Help in prop selection, stall speed/ prop speed and opinions on power loading

I am going to try lipo/brushless, and as a start I want to upgrade
my Great Planes EP Piper Cub. One reason is because the plane is over weight
with the stock setup......17.5oz balanced at recomended CG.......the
suggested ready to fly weight is 14oz.
Specs:
Wingspan: 41"
Wing Area: 269 sq"
Weight: 14oz RTF
Wing Loading: 7.5 oz/sq ft
Length: 29.5"
Motor t-280 (maubuchi) with 3.5:1 gear box
Battery (supplied with plane) 8 cell 600mAh 9.6V NiMh pack
Prop: 10 by 7 APC
A review article on the Cub said it flew fine at the increase in
weight and higher wing load. Before giving this bird its maiden flight I
tested the motor and toasted it. Instead of replacing the motor for another
brushed 280 I decided to try out a brushless for efficiency and lipos to
bring the weight of the model down. To start selecting a new power plant I
figured I needed know what the stock one put out so I ran the calculation on
motor calac program on a r/c web site.
The results:
sp 280
3.5:1 gearing
10 by 7 prop
8 cell 2/3AA 600 mAh NiMh battery
Watts in: 36.65
Watts out: 21.09
Current: 3.8 A
Efficiency: 57.5%
Watts in at M.E.: 17.19
Watts out at M.E.: 11.79
Current at M.E.: 1.75
Maxx Efficiency: 68.6%
Prop RPM: 4132
Static Thrust: 11.7oz
In flight thrust: 6.5oz
Model RTF Weight: 17.5oz
Flight times (probably at 14 oz) 9 min
After a $200.00 shopping spree at the LHS for a lipo charger, lipo
battery, esc, and brushless motor ( this is like starting the hobby all
over) I installed the gear and jury rigged the motor in place I checked my
models weight...........13 1/2oz....balanced at recomended CG. I ran a new
calculation for my new motor.
Battery to be used: Thunder Power 2 cell lipo 900 mAh 10C cont/ 16C Burst
(9A-14.5A)
Specs for the motor: Brushless E-Flite Park 370 Outrunner
KV: 1080
IO: .7A
RI: .19 ohms
KT: 1.275
Continuous Current: 7A
Max Burst Current: 10A
Cells: 6-10 NiCd/NiMh or 2 to 3 cell lipos
Weight: 1.6 oz
Recomended Props: 9 by 4.7 to 10 by 4.7 Will try a 9 by 4.5 and used
it for the calculations
////////////////////////////////////////////////////////////////////////////
/
Watts in: 48.04
Watts out: 34.61
Current: 6.634 A
Efficiency: 72.044%
Watts in at M.E.: 38.14
Watts out at M.E.: 27.87
Current at M.E.: 5.2 A
Maxx Efficiency: 73.07%
Prop RPM: 6459
Static Thrust: 13.4oz
In flight thrust: 10.4oz
Model RTF Weight: 13 1/2oz
Flight times: 8 min
Big Question.....Why do some people suggest I run 3cell lipos ( some said
2 cells are fine) when the manufacture finds that 11.7 at the prop is good
to fly this model at 14oz.........my setup, 27.87........a 3cell lipo pack
54 watts at the prop???? Do I REALLY need this much????
Next question: Props, 9 by 4.5 or a 8 by 5 or 8 by 6 ????? 9 by 4.5 the
prop speed is 27 mph the 8's at 40 mph.....is there a rule of thumb or
formular for how much prop speed you need in relation to the models stall
speed?????? OBTW what is my models stall speed????? What would be a good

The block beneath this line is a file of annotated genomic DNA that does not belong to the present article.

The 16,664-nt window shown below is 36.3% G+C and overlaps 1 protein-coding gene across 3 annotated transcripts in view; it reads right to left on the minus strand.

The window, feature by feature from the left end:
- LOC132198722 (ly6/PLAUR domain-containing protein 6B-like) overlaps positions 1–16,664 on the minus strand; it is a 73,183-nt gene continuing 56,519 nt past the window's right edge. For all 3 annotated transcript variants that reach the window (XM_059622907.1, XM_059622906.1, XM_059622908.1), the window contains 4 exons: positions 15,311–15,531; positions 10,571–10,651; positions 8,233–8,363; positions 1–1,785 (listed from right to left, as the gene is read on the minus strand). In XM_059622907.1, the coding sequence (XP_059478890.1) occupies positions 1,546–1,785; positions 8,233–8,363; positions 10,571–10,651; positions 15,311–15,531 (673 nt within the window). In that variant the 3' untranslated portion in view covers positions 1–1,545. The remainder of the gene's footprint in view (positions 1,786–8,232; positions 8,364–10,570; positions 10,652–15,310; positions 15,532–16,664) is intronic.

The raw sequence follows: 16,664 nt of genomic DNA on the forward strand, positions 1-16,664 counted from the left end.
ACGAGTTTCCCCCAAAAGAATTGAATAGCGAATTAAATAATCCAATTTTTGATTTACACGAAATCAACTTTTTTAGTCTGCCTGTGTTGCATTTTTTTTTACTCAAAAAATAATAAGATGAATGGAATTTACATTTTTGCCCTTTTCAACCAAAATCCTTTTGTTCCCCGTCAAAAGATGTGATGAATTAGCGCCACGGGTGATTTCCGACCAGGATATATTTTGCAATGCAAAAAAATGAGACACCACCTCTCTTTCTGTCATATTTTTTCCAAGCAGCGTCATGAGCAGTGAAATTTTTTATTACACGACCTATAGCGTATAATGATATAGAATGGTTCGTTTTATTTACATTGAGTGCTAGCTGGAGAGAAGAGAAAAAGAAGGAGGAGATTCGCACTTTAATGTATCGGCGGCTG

choice for this plane to maintain scale like flying????
TIA
Mike
Reply to
Mike R
Loading thread data ...
Going for 2.5 to 3x the models stallspeed has always served me well. Using about 50w/lb input power for minimum good flying and more to increase the fun.
As for 3-cell LiPo's the ansver is purely electrical. By adding 50% more weight to the pack, you can get 50% more power out at the same max load on pack. This would be done with higher voltage and thus almost no extra losses in the motor's copper. (Assuming you reduce the prop so you pull same current as before ofcource.) The higher rpm will cause more losses in iron and in gearbox etc, but theese losses are linear, the current losses are exponential.
The copper-losses in a motor is simply current squared (I^2) times resistance (R). (I^2 * R) The power in is current (I) times voltage (V). (I*V) Thus increasing I means losses increase based on I-squared, while increasing V means losses increase based on V.
The simple ansver: More voltage with same current can give you more power and run the motor at higher effichiency than if you used bigger cells (same voltage) and increased the current.
I would set that plane up for about 10 amps at full throttle (as that is what the motor is specced for on burst) and since you already have the 2s pack you are thus limited to around 74 watts. This should fly that model more than adequately no matter what you do to it. You should only use full throttle for short bursts or not at all, but this setup ensures that you have the full range of the motor available should you choose to utilize it.
It will provide a much more enjoyable flight experience when you have the entire range available like that.
Here's a video of a 8oz, 23" wingspan plane with a 60w brushless cdrom sized motor on:
formatting link
That one is a bit too intense hehe due to the small size and high flyingspeed, but the power available is lovely.
Kyrre Aalerud
////////////////////////////////////////////////////////////////////////////
Reply to
KreAture
Here's a video of a 8oz, 23" wingspan plane with a 60w brushless cdrom sized
Pretty cool. All the trees made me nervous. mk
Reply to
MK

Site Timeline

PolyTech Forum website is not affiliated with any of the manufacturers or service providers discussed here. All logos and trade names are the property of their respective owners.